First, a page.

Thursday, 14 January 2016

Media Quotes of the Week: From when an evening paper had 85 journalists and was like a live blog to why a good newspaper can beat the web for quality

Jeremy Vine on his first day as a trainee reporter on the Coventry Evening Telegraph in 1986, as told to the Guardian: "There were 85 editorial staff and it was all manual typewriters. When it was close to deadline, and the whole office was typing, it sounded as if the room was going to take off. It was almost like hearing birdsong. For me, it was just like a dream to be turning up at work [as a journalist]. The paper had three or four editions a day. There was one called the 3pm edition and one called the late final, so the paper was almost like the equivalent of a live blog now."

Johnston Press editor-in-chief Jeremy Clifford in a memo to staff: “We expect the review of our newsroom structures will lead to a reorganisation for some of our teams as well. In some cases that will mean a reduction in team sizes."

The Johnstoon Press NUJ group chapel in a statement: "It is very difficult to see how the company can continue to function after yet more editorial job cuts. The lack of consultation also raises concerns that this could be to make short-term savings which will ultimately be self-defeating. Newsrooms around the company are already carrying high levels of staff vacancies and we hope the company is fully aware of this. Meaningful talks need to happen as a matter of urgency and our members should be involved in any decisions about possible restructuring."

Press Gazette on the Johnston Press job cuts: "The latest proposed job cuts at Johnston Press will mean the company’s editorial headcount has more than halved since 2009...According to the company’s accounts, in 2009 it employed 2,222 editorial and photographic staff and 1,029 production staff. In 2014, Johnston Press had 1,133 editorial and photographic staff, and 355 people in production. These numbers are likely to have fallen further in 2015 and, with the latest cuts, the editorial and photographic count is likely to be around 1,000."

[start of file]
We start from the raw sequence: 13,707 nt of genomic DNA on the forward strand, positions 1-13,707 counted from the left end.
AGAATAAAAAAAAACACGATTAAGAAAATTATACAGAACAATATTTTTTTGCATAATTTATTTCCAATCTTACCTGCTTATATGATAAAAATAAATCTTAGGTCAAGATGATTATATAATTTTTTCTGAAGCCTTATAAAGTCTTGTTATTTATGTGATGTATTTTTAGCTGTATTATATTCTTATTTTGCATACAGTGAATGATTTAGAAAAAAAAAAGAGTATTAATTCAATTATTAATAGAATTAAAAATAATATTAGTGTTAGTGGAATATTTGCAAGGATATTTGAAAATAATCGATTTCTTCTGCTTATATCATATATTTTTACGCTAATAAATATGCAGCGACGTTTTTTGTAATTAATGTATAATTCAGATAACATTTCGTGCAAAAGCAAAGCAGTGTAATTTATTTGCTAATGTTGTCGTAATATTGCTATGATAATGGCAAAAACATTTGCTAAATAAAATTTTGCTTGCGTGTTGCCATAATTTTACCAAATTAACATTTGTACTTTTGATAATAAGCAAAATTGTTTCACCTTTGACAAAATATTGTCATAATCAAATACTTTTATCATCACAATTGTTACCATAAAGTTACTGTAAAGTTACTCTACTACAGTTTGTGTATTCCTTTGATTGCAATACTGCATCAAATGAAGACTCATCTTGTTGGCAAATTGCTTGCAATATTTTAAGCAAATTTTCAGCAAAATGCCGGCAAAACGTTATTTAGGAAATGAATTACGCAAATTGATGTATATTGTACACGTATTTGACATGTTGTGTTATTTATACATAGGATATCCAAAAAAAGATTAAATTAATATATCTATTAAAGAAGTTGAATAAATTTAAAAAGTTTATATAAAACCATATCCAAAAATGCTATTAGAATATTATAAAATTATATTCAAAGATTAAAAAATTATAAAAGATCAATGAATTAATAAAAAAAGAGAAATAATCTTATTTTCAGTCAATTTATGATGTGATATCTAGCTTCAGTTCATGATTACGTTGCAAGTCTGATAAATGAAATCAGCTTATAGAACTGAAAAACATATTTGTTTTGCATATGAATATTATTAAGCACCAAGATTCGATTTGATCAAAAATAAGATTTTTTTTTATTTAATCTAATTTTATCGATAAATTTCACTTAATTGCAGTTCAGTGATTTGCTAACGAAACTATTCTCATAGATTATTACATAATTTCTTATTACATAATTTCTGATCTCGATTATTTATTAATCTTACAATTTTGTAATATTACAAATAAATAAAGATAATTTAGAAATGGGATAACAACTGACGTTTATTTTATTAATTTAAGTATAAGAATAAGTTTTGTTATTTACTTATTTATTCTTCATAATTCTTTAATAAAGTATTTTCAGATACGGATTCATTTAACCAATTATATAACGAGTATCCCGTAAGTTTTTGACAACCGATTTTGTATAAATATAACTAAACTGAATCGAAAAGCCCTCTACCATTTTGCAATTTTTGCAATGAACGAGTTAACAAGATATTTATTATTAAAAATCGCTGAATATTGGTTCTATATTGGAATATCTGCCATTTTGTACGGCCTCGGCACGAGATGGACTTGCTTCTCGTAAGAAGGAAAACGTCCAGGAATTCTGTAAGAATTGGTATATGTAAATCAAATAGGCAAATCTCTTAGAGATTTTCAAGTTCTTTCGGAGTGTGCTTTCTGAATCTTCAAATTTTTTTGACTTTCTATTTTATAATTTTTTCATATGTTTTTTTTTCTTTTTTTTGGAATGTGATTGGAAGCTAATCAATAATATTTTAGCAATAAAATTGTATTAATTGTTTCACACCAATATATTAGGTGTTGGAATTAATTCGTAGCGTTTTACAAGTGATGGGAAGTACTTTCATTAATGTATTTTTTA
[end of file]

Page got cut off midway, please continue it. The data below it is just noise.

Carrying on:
Manchester United manager Louis Van Gaal at a press conference after a question about Wayne Rooney, as reported by BBC Sport: "You have criticised him, I don't...You too. Fat man. There."

Sun journalist Neil Custis told BBC Sport he was the reporter Van Gaal was talking to and later wrote: "You are right Louis I am fat. I had a knee operation four months ago that stopped me running and going to the gym."

BBC’s live political programmes editor Robbie Gibb defends the way Labour MP Stephen Doughty announced his resignation from the shadow cabinet live on Daily Politics: “It is a long standing tradition that political programmes on the BBC, along with all other news outlets, seek to break stories. It is true that we seek to make maximum impact with our journalism which is entirely consistent with the BBC’s editorial guidelines and values.”
grounds that it wasn't as good as PA."

BuzzFeed News: "The Daily Telegraph has installed devices to monitor whether journalists are at their desks, BuzzFeed News has learned. The newspaper confirmed the move in email to staff after multiple employees said they came into work on Monday morning to find small plastic monitoring boxes attached to their desks. Journalists were baffled by the unannounced appearance of the boxes. Staff resorted to googling the brand name and discovered they were wireless motion detectors produced by a company called OccupEye that monitor whether individuals are using their desks."

BuzzFeed News: "UPDATE: The devices have been removed following this story."

Lord Kerslake in The Times [£] on the Freedom of Information Act: "Given its success, you might expect the government, which regularly declares its commitment to greater transparency, to celebrate its success and look for ways to strengthen it. Instead it has set in train a process that, unless challenged, will lead to a watering down of the act."

Harold Evans, interviewed in The Observer: “A good newspaper is a mosaic of attractions, and investigations are a part of that broad appeal. So far the web can’t imitate that quality of a newspaper.”


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